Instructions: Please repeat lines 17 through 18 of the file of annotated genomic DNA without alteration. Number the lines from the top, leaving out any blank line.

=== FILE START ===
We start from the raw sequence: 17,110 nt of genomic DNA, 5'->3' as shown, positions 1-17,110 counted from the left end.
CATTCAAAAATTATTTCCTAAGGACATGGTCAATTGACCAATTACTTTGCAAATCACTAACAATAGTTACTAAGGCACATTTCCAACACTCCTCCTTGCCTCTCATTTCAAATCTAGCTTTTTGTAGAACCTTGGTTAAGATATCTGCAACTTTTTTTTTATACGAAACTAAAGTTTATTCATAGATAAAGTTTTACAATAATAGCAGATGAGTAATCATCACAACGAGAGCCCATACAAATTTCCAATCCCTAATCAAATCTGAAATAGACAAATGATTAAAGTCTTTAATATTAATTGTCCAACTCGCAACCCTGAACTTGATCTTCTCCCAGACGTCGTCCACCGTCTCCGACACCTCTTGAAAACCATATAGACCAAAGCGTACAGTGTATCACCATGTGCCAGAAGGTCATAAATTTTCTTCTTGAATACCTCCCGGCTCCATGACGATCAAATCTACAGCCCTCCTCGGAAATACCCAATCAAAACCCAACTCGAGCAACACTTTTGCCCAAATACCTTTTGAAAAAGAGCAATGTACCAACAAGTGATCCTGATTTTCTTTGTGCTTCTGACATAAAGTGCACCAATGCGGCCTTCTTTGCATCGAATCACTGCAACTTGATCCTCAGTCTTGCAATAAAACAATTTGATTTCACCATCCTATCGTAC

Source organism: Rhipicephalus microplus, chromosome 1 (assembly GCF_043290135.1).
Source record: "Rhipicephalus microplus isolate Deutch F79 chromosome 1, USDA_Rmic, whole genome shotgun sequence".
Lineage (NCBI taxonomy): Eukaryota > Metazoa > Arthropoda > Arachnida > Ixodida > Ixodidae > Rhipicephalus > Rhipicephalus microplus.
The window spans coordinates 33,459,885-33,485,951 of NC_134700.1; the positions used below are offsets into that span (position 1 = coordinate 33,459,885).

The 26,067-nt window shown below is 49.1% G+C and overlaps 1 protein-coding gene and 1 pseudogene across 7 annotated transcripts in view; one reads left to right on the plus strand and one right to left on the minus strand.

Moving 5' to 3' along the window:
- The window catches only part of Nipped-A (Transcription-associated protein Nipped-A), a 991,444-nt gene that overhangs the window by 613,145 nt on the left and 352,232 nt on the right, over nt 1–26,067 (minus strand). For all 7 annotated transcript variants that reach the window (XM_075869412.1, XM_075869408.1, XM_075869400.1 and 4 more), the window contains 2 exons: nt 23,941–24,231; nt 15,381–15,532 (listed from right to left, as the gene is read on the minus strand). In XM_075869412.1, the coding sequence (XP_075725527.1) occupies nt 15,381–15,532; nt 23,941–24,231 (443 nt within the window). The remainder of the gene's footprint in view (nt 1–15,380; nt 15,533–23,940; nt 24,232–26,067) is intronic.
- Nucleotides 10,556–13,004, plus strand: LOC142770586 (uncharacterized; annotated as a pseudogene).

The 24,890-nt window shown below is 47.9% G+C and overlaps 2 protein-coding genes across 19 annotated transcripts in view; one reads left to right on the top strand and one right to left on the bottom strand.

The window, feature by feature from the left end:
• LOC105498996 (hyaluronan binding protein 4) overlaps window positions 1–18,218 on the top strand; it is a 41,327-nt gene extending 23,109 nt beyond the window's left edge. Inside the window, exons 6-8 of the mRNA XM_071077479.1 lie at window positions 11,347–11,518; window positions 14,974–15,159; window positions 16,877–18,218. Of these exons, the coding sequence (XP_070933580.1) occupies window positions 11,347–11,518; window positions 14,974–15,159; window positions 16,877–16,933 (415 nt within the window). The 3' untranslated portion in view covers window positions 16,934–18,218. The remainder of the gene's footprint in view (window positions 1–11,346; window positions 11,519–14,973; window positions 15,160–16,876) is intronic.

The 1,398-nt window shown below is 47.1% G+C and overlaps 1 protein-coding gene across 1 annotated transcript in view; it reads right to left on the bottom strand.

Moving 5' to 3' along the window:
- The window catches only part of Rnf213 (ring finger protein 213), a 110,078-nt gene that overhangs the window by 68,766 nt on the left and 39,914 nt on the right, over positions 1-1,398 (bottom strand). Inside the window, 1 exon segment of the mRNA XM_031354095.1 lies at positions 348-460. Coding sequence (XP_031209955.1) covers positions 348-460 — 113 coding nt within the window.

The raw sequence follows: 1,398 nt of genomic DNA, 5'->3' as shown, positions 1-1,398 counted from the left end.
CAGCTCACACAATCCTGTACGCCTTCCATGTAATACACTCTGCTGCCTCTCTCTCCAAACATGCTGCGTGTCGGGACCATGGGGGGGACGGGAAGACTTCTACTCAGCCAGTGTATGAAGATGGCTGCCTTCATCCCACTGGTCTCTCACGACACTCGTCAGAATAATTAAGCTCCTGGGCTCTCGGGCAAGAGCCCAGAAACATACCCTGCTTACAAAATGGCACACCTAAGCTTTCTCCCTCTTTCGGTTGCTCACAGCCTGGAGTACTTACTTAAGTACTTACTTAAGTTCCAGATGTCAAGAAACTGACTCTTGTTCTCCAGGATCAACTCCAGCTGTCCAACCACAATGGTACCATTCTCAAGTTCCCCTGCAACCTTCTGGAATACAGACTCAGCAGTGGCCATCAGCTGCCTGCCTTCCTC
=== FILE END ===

The raw sequence follows: 1,398 nt of genomic DNA, 5'->3' as shown, positions 1-1,398 counted from the left end.
CAGCTCACACAATCCTGTACGCCTTCCATGTAATACACTCTGCTGCCTCTCTCTCCAAACATGCTGCGTGTCGGGACCATGGGGGGGACGGGAAGACTTCTACTCAGCCAGTGTATGAAGATGGCTGCCTTCATCCCACTGGTCTCTCACGACACTCGTCAGAATAATTAAGCTCCTGGGCTCTCGGGCAAGAGCCCAGAAACATACCCTGCTTACAAAATGGCACACCTAAGCTTTCTCCCTCTTTCGGTTGCTCACAGCCTGGAGTACTTACTTAAGTACTTACTTAAGTTCCAGATGTCAAGAAACTGACTCTTGTTCTCCAGGATCAACTCCAGCTGTCCAACCACAATGGTACCATTCTCAAGTTCCCCTGCAACCTTCTGGAATACAGACTCAGCAGTGGCCATCAGCTGCCTGCCTTCCTC